Triphenyl Phosphite1


[101-02-0]  · C18H15O3P  · Triphenyl Phosphite  · (MW 310.30)

(mildly nucleophilic phosphite for converting alcohols to alkyl halides;3 coupling agent in peptide and related syntheses,1b,12 as its ozone adduct, a low-temperature source of singlet oxygen1b)

Physical Data: mp 22-25 °C; bp 360 °C, 180-189 °C/1 mmHg; n25D 1.5890; d 31P 125-129.

Solubility: insol H2O (hydrolyzes to (PhO)2P(O)H); miscible most organic solvents; alcoholic solvents may transesterify.

Form Supplied in: colorless liquid, 97% pure, widely available, showing only one peak in 31P NMR. The balance is largely phenol.

Purification: an ethereal solution is washed with aqueous alkali, dried, and distilled.

Handling, Storage, and Precautions: fairly safe to handle, but it is a skin sensitizer and will usually contain phenol.

General Discussion.

The ester converts alcohols to alkyl halides in the presence of a hydrogen halide, a halogen, or another alkyl halide (eqs 1 and 2), the two last being mild and convenient procedures.2,3 Good yields are obtained, even with neopentyl halides, and the reaction proceeds with inversion at carbon.4 The intermediate phosphonium salts may be prepared independently but are very susceptible to hydrolysis and are conveniently generated and used as required. Methyltriphenoxyphosphonium iodide has also found use in the deoxygenation of epoxides5 (with retention of stereochemistry) and the dehydration of secondary alcohols.6 Phenyl esters of carboxylic acids can be made from the salts and a carboxylate ion7 or from the free acid and the neutral ester8 (eqs 3 and 4). Phosphorus9 and sulfur10 acids may be esterified similarly.

The adduct of (PhO)3P and Ozone,1b apparently a cyclic phosphorane (d 31P -63), is stable below -35 °C and on warming liberates oxygen. It functions in many ways as a convenient low-temperature source of singlet oxygen (eq 5),11 though there are some significant differences and it functions similarly at temperatures as low as -70 °C where the adduct is quite stable.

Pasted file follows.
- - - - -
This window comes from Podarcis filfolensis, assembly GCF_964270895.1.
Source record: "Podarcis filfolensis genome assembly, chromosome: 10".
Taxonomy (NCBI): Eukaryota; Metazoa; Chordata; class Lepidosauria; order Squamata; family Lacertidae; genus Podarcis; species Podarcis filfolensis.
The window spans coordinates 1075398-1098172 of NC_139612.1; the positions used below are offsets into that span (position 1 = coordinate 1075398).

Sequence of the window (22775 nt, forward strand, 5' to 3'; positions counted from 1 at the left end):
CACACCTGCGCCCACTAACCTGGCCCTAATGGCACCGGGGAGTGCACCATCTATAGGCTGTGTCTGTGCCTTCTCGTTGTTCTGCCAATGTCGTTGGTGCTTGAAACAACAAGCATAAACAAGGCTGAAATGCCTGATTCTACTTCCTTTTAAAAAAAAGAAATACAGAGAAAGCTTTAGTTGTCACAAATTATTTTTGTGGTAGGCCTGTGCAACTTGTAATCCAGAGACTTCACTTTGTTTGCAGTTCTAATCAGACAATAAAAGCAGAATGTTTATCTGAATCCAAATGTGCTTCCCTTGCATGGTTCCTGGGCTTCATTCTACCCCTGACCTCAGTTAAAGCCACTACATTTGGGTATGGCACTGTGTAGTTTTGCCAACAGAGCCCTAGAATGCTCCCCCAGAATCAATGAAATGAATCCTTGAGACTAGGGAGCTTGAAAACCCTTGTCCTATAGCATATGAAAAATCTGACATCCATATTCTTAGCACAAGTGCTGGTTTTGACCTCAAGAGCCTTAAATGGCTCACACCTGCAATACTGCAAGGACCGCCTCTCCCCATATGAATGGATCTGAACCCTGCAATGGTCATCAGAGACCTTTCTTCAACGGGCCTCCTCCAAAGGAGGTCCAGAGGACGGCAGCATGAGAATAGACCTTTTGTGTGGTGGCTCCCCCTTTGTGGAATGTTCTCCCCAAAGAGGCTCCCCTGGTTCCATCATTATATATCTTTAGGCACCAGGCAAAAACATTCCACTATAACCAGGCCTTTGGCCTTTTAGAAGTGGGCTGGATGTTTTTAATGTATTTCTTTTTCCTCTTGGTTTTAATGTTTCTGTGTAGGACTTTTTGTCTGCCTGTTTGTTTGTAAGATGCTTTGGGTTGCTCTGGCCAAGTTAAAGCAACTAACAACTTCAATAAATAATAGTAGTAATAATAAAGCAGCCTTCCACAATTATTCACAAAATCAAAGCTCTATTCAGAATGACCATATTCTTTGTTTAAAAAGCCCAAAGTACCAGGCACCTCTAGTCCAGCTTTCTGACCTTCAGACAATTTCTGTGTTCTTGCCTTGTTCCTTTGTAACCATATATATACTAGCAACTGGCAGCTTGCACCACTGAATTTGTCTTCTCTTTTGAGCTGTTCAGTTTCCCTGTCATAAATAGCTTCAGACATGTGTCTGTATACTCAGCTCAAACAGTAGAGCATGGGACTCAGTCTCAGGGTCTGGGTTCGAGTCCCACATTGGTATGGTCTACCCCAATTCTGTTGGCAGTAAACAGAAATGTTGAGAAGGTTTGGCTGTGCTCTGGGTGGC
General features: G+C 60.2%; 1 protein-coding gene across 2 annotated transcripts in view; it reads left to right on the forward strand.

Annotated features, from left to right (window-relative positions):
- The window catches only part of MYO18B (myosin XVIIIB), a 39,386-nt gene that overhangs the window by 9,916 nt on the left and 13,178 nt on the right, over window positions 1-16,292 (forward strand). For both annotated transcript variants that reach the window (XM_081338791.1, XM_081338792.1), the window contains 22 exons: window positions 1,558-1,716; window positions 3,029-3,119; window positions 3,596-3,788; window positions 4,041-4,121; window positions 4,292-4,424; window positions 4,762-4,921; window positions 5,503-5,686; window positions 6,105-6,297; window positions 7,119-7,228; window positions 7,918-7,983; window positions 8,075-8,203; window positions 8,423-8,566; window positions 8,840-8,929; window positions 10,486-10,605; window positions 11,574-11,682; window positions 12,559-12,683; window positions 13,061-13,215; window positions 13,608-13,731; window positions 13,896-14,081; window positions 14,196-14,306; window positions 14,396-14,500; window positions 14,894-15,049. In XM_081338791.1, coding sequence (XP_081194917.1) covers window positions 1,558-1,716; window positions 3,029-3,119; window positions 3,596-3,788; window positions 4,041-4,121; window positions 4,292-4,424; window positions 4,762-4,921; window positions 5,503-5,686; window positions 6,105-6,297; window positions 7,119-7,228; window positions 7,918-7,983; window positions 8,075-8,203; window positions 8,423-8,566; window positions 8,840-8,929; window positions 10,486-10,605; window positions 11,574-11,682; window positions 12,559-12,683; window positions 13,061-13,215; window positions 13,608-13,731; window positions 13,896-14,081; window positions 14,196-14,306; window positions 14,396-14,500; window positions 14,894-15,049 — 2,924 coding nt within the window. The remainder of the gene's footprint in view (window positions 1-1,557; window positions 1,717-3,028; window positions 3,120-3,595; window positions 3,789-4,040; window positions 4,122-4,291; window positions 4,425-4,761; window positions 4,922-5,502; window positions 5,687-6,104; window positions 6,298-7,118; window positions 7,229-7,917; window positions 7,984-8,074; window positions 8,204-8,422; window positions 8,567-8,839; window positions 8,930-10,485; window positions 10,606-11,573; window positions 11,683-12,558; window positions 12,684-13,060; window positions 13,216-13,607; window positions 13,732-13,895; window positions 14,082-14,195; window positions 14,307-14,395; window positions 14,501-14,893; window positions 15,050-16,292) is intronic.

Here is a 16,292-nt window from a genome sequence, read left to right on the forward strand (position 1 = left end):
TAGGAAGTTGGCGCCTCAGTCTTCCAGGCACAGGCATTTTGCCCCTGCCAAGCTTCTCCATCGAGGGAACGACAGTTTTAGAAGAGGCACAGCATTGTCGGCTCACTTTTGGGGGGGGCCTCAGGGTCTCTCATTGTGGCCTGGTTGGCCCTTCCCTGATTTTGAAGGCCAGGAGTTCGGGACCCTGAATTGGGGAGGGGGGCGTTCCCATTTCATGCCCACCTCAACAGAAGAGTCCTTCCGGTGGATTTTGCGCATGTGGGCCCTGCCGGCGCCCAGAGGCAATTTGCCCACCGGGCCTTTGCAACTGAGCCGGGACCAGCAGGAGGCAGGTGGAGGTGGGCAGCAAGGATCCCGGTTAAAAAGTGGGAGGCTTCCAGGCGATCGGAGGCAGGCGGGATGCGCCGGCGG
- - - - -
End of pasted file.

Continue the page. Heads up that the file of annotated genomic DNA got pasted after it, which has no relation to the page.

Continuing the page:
In the presence of bases, particularly Imidazole, (PhO)3P acts either alone12 or with 2,2-Dipyridyl Disulfide13 as a coupling agent for peptide synthesis (eq 6) with very little if any racemization. With 2,2-Dipyridyl Diselenide, it has found use in the preparation of nucleoside phosphoranilidates14 and oligonucleotides.15 The ester has been occasionally used as a mild deoxygenation agent (eq 5), and in the cyclization of 2-acylaminobenzoic acids to the corresponding 4H-3,1-benzoxazin-4-ones.16 It is a convenient reagent for purifying Thionyl Chloride.17

Related Reagents.

Bromine-Triphenyl Phosphite.

1. (a) Gerrard, W.; Hudson, H. R. Organic Compounds of Phosphorus; Kosolapoff, G. M.; Maier, L., Eds.; Wiley: New York, 1973; Vol. 5, p 21. (b) Organophosphorus Reagents in Organic Synthesis; Cadogan, J. I. G., Ed.; Academic: London, 1979.
2. Landauer, S. R.; Rydon, H. N. JCS 1953, 2224.
3. (a) Coe, D. G.; Landauer, S. R.; Rydon, H. N. JCS 1954, 2281. (b) Black, D. K.; Landor, S. R.; Patel, A. N.; Whiter, P. F. TL 1963, 483.
4. Verheyden, J. P. H.; Moffat, J. G. JOC 1970, 35, 2319.
5. Yamada, K.; Goto, S.; Nagase, H.; Kyotani, Y.; Hirata, Y. JOC 1978, 43, 2076.
6. Spangler, C. W.; Hartford, T. W. S 1976, 108.
7. Hudson, R. F.; Chopard, P. A. HCA 1962, 45, 1137.
8. Iselin, B.; Rittel, W.; Sieber, P.; Schwytzer, R. HCA 1957, 40, 374.
9. Markowska, A.; Olejnik, J.; Mlotkowska, B.; Sobanska, M. PS 1981, 10, 143.
10. Rafik, K.; Leader, H.; Goldblum, A.; Poreuer, E. CI(L) 1987, 857.
11. Foster, C. H.; Berchtold, G. A. JOC 1975, 40, 3743.
12. (a) Mitin, V. V.; Glinskaya, O. V. TL 1969, 5267. (b) Stelzel, P. MOC 1974, 15/2, 2.46.
13. Veki, M.; Takushi, S.; Hayashida, A.; Mukayama, T. CL 1973, 733.
14. Takaku, H.; Yamazaki, T. Nucleic Acid Chem. 1978, 2, 869.
15. Takaku, H.; Shimida, Y.; Nakazima, Y.; Hata, T. Nucleic Acids Res. 1976, 3, 1233.
16. Rabilloud, G.; Sillion, B. JHC 1980, 17, 1065.
17. Friedman, L.; Wetter, W. P. JCS(A) 1967, 36.

Michael J. Gallagher

University of New South Wales, Kensington, NSW, Australia

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